How should your Congressional caucus wield power? Is the wiser strategy to gravitate toward a political center or define a strong position away from it and pull people along? And are there reforms you support to level the playing field for groups you see as disenfranchised? (200 words or less)

Interesting question. Caucuses will always exist, both in congress, in all companies, and all communities. There really is no getting away from this. I support the voice of the people and will work to support this. I always believe that we work to support this, not our own personal opinions. My mind can always be changed, just convince me of your argument. If you want to change others opinions, convince them. Yes there will be caucuses, but I don’t think that any congressional reforms or the like will not have any effect other than creating unnecessary bureaucracy. If we work together, discuss our issues, and more often than not will come to a compromise. We do not stomp our feet and have tantrums because we did not get our way. We always work for the will of the people. Lastly, all should be listen to and heard. As it says in the Desiderata, “Speak your truth quietly and clearly; and listen to others, even to the dull and the ignorant; they too have their story.”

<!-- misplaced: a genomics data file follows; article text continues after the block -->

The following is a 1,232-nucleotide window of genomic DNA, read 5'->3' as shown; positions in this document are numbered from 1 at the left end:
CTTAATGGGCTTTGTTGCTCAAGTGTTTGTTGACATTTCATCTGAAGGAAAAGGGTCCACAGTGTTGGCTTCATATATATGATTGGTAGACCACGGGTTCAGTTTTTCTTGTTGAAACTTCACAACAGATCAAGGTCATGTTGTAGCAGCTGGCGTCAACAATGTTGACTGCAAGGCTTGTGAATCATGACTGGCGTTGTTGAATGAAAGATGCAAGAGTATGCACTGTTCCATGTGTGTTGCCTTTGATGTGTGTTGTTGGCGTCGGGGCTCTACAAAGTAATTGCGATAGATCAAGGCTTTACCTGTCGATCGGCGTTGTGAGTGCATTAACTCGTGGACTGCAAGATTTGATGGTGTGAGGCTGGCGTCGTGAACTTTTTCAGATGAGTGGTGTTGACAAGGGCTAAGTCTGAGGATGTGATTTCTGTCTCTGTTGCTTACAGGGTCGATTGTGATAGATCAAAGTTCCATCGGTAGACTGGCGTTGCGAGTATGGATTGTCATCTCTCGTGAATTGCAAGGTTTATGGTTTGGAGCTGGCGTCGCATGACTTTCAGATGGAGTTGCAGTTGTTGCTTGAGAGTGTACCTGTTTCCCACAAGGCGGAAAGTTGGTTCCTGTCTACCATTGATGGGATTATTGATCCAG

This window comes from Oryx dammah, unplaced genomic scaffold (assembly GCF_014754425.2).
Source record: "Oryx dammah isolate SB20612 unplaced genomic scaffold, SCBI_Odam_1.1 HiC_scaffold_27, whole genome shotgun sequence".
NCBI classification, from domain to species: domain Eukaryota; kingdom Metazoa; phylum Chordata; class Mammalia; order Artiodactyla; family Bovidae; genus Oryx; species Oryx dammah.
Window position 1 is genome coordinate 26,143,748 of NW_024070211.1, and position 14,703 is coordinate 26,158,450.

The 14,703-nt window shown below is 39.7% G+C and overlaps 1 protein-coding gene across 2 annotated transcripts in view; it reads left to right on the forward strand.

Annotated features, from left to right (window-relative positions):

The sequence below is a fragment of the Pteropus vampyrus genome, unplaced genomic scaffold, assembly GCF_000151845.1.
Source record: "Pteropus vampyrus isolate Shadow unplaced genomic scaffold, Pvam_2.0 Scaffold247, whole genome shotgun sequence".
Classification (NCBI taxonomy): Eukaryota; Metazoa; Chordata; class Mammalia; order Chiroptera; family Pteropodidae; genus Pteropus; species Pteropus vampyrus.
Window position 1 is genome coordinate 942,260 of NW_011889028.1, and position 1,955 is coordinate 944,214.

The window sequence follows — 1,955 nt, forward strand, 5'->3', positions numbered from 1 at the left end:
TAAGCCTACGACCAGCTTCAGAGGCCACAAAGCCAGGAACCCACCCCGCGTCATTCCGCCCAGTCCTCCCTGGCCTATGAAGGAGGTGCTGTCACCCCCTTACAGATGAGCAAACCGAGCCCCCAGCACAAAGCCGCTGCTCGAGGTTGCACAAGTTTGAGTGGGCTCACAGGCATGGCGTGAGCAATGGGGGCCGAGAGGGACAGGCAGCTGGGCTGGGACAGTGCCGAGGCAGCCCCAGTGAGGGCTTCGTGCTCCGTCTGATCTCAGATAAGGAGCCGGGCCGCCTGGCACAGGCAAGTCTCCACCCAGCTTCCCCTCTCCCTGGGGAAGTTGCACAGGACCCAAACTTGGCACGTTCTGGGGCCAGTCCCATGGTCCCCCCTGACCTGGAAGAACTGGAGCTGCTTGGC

Frank Chopp

What lessons about government revenues and fiscal priorities from the wake of 2008 would you apply in responding to the Covid-19 crisis? (200 words or less)

There are several lessons to remember, as well as a significantly different context to the budget work now, compared to 2008: